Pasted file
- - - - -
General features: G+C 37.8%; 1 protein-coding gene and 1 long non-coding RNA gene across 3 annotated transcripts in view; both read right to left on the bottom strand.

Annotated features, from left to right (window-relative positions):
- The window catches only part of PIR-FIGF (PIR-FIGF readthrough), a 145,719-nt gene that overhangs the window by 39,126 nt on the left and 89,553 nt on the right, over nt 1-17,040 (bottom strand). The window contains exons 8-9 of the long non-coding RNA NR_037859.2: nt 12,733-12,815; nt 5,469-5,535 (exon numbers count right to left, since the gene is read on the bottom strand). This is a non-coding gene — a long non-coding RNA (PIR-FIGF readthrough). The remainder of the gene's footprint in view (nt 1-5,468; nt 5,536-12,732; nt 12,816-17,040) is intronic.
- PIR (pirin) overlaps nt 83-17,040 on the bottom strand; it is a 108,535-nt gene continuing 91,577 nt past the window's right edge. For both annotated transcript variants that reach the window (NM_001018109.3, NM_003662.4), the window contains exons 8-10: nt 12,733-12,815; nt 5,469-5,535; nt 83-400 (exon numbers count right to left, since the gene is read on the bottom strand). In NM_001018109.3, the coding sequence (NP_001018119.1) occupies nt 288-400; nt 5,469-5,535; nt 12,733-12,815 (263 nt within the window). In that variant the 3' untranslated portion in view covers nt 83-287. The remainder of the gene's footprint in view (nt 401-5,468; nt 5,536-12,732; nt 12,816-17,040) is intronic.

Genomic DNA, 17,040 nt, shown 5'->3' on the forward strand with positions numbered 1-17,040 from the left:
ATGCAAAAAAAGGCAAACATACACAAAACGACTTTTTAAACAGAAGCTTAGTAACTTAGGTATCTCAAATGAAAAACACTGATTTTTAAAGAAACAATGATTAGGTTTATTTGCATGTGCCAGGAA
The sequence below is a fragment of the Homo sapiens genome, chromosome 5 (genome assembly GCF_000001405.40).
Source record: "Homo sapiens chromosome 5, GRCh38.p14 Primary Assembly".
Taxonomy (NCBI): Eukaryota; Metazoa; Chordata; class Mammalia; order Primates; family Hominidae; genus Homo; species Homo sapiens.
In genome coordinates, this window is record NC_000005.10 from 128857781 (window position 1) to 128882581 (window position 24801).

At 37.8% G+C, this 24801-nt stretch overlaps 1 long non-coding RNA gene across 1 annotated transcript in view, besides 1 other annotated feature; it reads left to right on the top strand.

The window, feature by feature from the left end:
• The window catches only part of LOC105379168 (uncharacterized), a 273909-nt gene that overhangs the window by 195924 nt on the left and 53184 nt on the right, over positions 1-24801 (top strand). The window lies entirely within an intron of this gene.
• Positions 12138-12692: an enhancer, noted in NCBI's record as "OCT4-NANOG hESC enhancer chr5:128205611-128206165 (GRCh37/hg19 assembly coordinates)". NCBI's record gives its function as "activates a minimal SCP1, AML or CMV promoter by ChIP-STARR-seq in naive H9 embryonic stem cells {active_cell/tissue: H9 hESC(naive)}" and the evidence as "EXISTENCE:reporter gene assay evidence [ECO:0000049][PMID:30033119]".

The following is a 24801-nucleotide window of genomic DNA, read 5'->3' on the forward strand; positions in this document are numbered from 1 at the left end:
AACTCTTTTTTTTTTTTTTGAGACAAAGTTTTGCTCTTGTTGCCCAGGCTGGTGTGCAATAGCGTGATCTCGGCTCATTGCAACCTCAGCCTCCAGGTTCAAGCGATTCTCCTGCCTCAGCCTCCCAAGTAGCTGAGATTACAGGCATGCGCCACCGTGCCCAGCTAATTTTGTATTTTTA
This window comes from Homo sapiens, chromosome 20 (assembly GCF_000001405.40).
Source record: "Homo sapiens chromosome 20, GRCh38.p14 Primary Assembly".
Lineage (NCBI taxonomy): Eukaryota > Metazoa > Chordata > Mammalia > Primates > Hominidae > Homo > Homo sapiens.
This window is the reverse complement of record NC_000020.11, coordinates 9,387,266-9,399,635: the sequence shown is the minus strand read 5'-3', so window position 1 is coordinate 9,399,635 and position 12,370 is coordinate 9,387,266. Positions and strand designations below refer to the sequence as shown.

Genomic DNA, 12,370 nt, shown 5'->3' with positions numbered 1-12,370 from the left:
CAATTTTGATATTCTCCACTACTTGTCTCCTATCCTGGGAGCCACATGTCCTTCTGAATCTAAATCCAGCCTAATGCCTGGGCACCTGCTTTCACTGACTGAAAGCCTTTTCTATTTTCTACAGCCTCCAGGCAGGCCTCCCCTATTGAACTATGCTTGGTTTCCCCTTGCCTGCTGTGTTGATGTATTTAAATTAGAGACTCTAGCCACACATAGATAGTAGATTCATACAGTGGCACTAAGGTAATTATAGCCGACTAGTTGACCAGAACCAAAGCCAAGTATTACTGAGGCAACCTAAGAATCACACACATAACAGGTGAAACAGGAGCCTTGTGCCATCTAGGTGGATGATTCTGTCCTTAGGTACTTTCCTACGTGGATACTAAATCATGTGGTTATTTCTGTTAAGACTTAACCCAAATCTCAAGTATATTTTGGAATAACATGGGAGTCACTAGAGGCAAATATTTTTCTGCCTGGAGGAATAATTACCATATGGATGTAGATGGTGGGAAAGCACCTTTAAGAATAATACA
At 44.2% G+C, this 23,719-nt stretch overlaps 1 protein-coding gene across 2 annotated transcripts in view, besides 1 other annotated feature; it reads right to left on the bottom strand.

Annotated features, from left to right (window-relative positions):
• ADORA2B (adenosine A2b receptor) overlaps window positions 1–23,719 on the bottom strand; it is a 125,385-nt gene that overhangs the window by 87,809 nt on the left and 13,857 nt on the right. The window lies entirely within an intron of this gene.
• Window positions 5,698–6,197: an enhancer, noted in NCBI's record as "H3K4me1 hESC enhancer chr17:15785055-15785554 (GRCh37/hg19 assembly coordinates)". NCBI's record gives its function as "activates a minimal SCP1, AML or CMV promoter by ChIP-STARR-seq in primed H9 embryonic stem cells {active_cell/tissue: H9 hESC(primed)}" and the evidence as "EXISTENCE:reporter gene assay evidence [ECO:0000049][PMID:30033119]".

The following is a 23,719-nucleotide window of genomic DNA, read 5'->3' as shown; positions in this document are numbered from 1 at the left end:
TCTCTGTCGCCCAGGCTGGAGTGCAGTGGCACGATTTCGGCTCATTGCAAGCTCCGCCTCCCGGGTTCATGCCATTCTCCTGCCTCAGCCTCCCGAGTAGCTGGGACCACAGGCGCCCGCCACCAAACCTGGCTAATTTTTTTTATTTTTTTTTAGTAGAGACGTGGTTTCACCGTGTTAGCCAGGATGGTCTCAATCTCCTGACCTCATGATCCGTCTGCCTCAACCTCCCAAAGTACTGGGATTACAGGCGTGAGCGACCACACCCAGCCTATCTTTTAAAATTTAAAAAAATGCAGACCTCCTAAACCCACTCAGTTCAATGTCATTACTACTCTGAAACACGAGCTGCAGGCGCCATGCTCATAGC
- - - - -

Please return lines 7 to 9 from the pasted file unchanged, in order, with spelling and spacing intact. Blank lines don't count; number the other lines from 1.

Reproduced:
The sequence below is a fragment of the Homo sapiens genome, chromosome 5 (genome assembly GCF_000001405.40).
Source record: "Homo sapiens chromosome 5, GRCh38.p14 Primary Assembly".
Taxonomy (NCBI): Eukaryota; Metazoa; Chordata; class Mammalia; order Primates; family Hominidae; genus Homo; species Homo sapiens.